They compared it to fiat money episodes and came up with six and half percent a year, but that´s a very conservative estimate because they had to exclude cases of very high inflation, hyperinflation.
And if you have several episodes of 6 and a-half percent inflation and toss in one episode of 10,000% inflation, it excuses the whole average.
So, excluding those, fiat money inflation rates were higher. Now, they have since come down, central banks have been a little less inflationary than 6 and a half percent per year in recent years.
But it´s clear that looking at the long historical record, the cost of holding money to the money holder, was much lower under silver and gold standards.
If you ask, under which is the predictability of the price level greater? That turns out hard to measure in any direct way, depends on how you think people are forming their expectations, but one indirect measure, which I think is quite persuasive, is that under the gold standard, companies could issue 50-year bonds, even 100-year bonds.
The government of Great Britain famously issued perpetual bonds to refinance its debt; bonds which would only be paid the interest every year and never be retired.
The traditional objection to the gold standard has been that it´s costly. Why dig money out of the ground when you can use paper? Milton Friedman, famously made this argument, said "yes we like low inflation, but we can do it with paper money if we will manage it properly".
He later became a little more skeptical about whether if you gave a central bank the right to issue money it would obey any kind of limit you tried to place on it. But back in the 50s he produced this estimate of the resource cost.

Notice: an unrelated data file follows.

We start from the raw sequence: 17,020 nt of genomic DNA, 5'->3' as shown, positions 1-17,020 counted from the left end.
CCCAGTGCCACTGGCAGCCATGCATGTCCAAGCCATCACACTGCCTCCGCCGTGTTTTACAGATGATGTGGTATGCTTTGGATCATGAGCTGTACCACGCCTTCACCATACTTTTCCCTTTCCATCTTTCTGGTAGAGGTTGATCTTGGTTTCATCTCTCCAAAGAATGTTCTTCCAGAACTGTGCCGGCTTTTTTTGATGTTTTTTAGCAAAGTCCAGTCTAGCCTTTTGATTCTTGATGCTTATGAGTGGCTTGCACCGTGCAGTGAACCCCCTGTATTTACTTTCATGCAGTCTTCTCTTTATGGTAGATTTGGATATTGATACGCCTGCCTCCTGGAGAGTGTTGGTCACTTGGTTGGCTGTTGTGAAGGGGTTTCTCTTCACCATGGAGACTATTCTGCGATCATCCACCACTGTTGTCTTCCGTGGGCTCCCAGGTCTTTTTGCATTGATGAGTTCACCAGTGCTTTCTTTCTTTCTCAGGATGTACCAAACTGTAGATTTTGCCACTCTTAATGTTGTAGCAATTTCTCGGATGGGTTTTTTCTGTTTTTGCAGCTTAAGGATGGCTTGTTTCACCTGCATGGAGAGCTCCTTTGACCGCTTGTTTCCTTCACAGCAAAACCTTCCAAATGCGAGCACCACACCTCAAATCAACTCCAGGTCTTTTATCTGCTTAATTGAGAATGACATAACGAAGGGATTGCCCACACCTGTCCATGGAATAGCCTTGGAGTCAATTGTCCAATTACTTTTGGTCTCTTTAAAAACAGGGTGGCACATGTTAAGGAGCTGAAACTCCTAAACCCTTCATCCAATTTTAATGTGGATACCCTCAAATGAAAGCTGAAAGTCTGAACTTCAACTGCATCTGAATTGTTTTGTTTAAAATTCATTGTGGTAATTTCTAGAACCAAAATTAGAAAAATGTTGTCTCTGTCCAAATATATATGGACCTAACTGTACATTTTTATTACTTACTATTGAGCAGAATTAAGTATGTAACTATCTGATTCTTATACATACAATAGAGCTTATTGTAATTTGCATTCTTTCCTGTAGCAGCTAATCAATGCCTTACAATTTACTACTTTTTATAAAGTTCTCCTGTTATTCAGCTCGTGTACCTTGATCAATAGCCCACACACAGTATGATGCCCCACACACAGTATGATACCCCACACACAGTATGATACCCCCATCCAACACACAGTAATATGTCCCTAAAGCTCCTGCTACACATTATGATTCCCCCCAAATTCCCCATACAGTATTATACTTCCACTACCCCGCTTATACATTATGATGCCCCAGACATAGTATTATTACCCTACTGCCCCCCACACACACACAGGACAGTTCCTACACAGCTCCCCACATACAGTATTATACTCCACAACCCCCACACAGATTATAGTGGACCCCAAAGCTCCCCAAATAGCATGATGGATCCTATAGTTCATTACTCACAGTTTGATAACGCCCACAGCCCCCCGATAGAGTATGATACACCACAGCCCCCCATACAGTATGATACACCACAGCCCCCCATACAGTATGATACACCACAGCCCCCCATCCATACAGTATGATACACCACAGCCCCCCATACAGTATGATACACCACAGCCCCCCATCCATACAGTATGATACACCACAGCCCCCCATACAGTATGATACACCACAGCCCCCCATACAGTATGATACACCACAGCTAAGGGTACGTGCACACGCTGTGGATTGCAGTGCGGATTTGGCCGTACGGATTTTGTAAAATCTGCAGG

He said we want to know how much the change in the gold stock, that´s Delta G, the growth in gold, the mining every year, will consume of national income, that´s Y.
And he had a very clever way of estimating it, he said: let's figure out the ratio of new gold to money growth, let's figure out the implied rate of money growth, if we think the purchasing power of money is going to remain constant, and let's figure how much money we need relative to national income or how much money people demand to hold.
Plug in numbers for those and we can estimate the cost.Now, I´ve changed Friedman's estimate a little bit because he, for some reason, assumed that the ratio of gold to M2 was 100%.
Which I think produces an over estimate. If you look at the reserve ratios, banks have historically been able to hold, it´s closer to 2% against the broad measures of bank liabilities, so if we plug that in, we get a monetary gold production each year amounting to five one hundredths of one percent of national product.